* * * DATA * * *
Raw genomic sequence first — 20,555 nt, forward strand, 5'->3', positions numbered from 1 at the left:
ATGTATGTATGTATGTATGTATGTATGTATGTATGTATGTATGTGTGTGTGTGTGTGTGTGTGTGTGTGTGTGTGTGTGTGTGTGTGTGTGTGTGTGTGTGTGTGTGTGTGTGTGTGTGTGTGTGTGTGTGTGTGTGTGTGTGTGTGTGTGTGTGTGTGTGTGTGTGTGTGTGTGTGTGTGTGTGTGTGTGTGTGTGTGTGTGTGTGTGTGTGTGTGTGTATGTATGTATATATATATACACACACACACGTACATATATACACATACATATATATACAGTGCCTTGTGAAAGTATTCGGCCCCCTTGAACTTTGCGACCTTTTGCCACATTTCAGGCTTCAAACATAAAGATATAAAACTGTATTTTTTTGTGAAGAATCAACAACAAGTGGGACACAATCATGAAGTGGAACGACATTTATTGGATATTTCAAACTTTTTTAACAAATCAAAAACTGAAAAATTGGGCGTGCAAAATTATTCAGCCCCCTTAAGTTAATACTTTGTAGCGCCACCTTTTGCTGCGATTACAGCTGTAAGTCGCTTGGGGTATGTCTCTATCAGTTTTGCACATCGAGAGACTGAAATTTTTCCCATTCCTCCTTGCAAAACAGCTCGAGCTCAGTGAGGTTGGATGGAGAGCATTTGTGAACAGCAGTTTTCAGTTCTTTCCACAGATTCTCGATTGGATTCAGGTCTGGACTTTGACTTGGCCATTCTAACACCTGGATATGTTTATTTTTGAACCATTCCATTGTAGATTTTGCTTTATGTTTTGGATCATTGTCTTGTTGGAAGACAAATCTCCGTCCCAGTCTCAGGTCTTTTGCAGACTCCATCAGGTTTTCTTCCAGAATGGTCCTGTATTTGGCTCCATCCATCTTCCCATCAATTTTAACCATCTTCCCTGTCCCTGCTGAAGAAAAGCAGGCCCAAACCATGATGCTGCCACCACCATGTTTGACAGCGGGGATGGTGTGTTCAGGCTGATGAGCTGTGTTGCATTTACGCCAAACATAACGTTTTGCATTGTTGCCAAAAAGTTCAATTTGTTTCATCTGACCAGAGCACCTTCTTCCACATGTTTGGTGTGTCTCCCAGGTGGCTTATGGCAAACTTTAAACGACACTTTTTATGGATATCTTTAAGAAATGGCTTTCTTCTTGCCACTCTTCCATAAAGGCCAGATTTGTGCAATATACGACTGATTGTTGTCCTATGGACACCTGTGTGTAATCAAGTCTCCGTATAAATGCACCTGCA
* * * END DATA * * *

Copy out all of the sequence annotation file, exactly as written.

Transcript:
Raw genomic sequence first — 20,555 nt, forward strand, 5'->3', positions numbered from 1 at the left:
ATGTATGTATGTATGTATGTATGTATGTATGTATGTATGTATGTGTGTGTGTGTGTGTGTGTGTGTGTGTGTGTGTGTGTGTGTGTGTGTGTGTGTGTGTGTGTGTGTGTGTGTGTGTGTGTGTGTGTGTGTGTGTGTGTGTGTGTGTGTGTGTGTGTGTGTGTGTGTGTGTGTGTGTGTGTGTGTGTGTGTGTGTGTGTGTGTGTGTGTGTGTGTGTGTATGTATGTATATATATATACACACACACACGTACATATATACACATACATATATATACAGTGCCTTGTGAAAGTATTCGGCCCCCTTGAACTTTGCGACCTTTTGCCACATTTCAGGCTTCAAACATAAAGATATAAAACTGTATTTTTTTGTGAAGAATCAACAACAAGTGGGACACAATCATGAAGTGGAACGACATTTATTGGATATTTCAAACTTTTTTAACAAATCAAAAACTGAAAAATTGGGCGTGCAAAATTATTCAGCCCCCTTAAGTTAATACTTTGTAGCGCCACCTTTTGCTGCGATTACAGCTGTAAGTCGCTTGGGGTATGTCTCTATCAGTTTTGCACATCGAGAGACTGAAATTTTTCCCATTCCTCCTTGCAAAACAGCTCGAGCTCAGTGAGGTTGGATGGAGAGCATTTGTGAACAGCAGTTTTCAGTTCTTTCCACAGATTCTCGATTGGATTCAGGTCTGGACTTTGACTTGGCCATTCTAACACCTGGATATGTTTATTTTTGAACCATTCCATTGTAGATTTTGCTTTATGTTTTGGATCATTGTCTTGTTGGAAGACAAATCTCCGTCCCAGTCTCAGGTCTTTTGCAGACTCCATCAGGTTTTCTTCCAGAATGGTCCTGTATTTGGCTCCATCCATCTTCCCATCAATTTTAACCATCTTCCCTGTCCCTGCTGAAGAAAAGCAGGCCCAAACCATGATGCTGCCACCACCATGTTTGACAGCGGGGATGGTGTGTTCAGGCTGATGAGCTGTGTTGCATTTACGCCAAACATAACGTTTTGCATTGTTGCCAAAAAGTTCAATTTGTTTCATCTGACCAGAGCACCTTCTTCCACATGTTTGGTGTGTCTCCCAGGTGGCTTATGGCAAACTTTAAACGACACTTTTTATGGATATCTTTAAGAAATGGCTTTCTTCTTGCCACTCTTCCATAAAGGCCAGATTTGTGCAATATACGACTGATTGTTGTCCTATGGACACCTGTGTGTAATCAAGTCTCCGTATAAATGCACCTGCA